income, provide access to health insurance, retirement  
             benefits and have long-term job retention. The guidance  
             suggests that administering agencies, to the maximum extent  
             possible, make investments that result in benefits that  
             either address an important need commonly identified by  
             disadvantaged community residents or address a key factor  
             that caused the area to be identified as a disadvantaged  
             community, and cite unemployment levels as one example.
          1) Purpose of Bill.  According to the author, "AB 1030 will  
             generate new workforce opportunities for disadvantaged  
             workers through the prioritization of projects that not only  
             accelerate emission reductions across the State but that have  
             inclusive training policies for workers facing barriers to  


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          2) Amendment.  AB 1030 currently requires, where applicable and  
             to the extent feasible, that for projects funded through  
             cap-and-trade auction revenue that involve hiring, projects  
             that include partnerships with training entities that have a  
             proven track record of placing disadvantaged workers in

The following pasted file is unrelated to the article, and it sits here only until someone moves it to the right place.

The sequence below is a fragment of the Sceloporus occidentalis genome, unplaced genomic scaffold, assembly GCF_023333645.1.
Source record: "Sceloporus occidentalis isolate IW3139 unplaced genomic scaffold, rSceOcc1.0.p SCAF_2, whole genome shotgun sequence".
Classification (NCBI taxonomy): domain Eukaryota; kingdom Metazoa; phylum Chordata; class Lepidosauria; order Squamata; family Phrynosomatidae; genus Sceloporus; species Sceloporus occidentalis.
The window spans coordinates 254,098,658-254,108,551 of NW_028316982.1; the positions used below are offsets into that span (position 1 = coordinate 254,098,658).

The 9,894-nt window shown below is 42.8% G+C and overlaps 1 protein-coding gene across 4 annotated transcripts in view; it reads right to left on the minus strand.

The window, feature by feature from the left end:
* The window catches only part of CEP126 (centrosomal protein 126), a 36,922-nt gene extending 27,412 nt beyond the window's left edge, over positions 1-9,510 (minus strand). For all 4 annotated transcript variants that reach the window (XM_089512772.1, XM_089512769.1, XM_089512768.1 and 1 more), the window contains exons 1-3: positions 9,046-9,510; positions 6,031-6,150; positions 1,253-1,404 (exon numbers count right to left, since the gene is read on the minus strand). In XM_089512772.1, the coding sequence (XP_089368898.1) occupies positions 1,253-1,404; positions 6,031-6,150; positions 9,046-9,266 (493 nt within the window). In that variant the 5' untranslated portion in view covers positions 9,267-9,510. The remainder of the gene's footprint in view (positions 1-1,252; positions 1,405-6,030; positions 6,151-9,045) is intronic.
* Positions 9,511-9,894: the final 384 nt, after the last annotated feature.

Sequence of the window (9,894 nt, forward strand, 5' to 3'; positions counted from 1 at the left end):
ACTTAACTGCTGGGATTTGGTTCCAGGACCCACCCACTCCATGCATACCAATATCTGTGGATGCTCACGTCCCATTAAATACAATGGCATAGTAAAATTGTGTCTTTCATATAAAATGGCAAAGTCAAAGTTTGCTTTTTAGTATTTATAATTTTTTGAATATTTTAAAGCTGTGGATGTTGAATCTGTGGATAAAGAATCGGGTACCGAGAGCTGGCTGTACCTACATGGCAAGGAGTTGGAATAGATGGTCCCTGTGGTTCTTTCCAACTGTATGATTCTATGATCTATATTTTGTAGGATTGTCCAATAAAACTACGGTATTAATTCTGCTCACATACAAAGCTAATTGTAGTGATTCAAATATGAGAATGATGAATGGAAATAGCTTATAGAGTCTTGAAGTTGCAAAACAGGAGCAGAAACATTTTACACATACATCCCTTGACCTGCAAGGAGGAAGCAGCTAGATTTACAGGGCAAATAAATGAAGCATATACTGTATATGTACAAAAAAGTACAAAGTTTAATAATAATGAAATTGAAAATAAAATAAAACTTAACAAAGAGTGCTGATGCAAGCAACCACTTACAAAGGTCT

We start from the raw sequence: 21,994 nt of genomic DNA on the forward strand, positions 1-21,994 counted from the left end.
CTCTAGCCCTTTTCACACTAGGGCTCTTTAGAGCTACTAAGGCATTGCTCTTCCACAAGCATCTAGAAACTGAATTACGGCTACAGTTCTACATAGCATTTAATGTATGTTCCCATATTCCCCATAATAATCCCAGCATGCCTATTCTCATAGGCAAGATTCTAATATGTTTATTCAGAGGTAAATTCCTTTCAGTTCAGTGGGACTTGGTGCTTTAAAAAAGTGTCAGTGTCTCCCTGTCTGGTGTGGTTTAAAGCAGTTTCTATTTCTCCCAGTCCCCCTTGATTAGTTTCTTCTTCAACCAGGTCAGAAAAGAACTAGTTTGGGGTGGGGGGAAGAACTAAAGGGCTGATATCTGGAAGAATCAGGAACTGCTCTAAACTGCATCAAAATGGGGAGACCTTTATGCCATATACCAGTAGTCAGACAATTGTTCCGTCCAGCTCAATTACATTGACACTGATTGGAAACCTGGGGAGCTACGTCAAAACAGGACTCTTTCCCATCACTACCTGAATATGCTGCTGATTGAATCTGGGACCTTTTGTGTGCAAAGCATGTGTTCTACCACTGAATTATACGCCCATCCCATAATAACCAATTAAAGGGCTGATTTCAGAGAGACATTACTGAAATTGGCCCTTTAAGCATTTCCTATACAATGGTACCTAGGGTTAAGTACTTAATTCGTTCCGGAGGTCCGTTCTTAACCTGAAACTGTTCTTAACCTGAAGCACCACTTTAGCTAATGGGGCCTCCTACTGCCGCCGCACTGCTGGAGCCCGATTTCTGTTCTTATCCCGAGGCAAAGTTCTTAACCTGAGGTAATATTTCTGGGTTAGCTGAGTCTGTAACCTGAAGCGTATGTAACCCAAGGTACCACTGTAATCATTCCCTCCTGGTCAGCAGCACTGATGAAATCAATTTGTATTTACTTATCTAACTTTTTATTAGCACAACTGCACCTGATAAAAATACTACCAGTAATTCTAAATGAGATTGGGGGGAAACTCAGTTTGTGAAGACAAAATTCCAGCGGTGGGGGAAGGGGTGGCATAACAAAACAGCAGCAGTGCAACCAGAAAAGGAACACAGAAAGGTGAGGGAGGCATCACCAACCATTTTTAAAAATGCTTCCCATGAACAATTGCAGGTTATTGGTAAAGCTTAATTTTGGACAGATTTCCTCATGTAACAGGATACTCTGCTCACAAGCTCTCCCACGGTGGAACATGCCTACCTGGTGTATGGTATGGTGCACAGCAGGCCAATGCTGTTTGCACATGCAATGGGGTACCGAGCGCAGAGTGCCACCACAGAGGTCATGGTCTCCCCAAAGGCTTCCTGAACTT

career-track jobs be prioritized.  It is not clear what "a  
             proven track record" entails. Additionally, specifying  
             prioritization to partnerships with those training entities  
             that have "a proven track record" may unnecessarily narrow  
             the universe of investment-worthy projects to achieve the  
             goal of placing disadvantaged workers in career-track jobs  
             and GHG emissions reductions.  Also, the term "disadvantaged  
             worker" is not defined.

             Instead of specifying "partnerships with training entities  
             that have a proven track record" and using the term  
             "disadvantaged workers," an amendment is needed to broaden  
             and clarify the bill to specify that, for projects that  
             involve hiring, GGRF moneys prioritize projects that support  
             the training and hiring of workers from disadvantaged  
             communities for career-track jobs.
          SOURCE:                    PolicyLink 


          California Black Health Network
          California Rural Legal Assistance Foundation
          Communities United for Restorative Youth Justice
          Fathers & Families of San Joaquin
          La Cooperativa Campesina de California
          Latino Coalition for a Healthy California
          Leadership Counsel for Justice and Accountability
          National Employment Law Project
          Physicians for Social Responsibility - Los Angeles
          Strategic Concepts in Organizing and Policy Education
          Urban Habitat
          Valley Latino Environmental Advancement Project


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          None received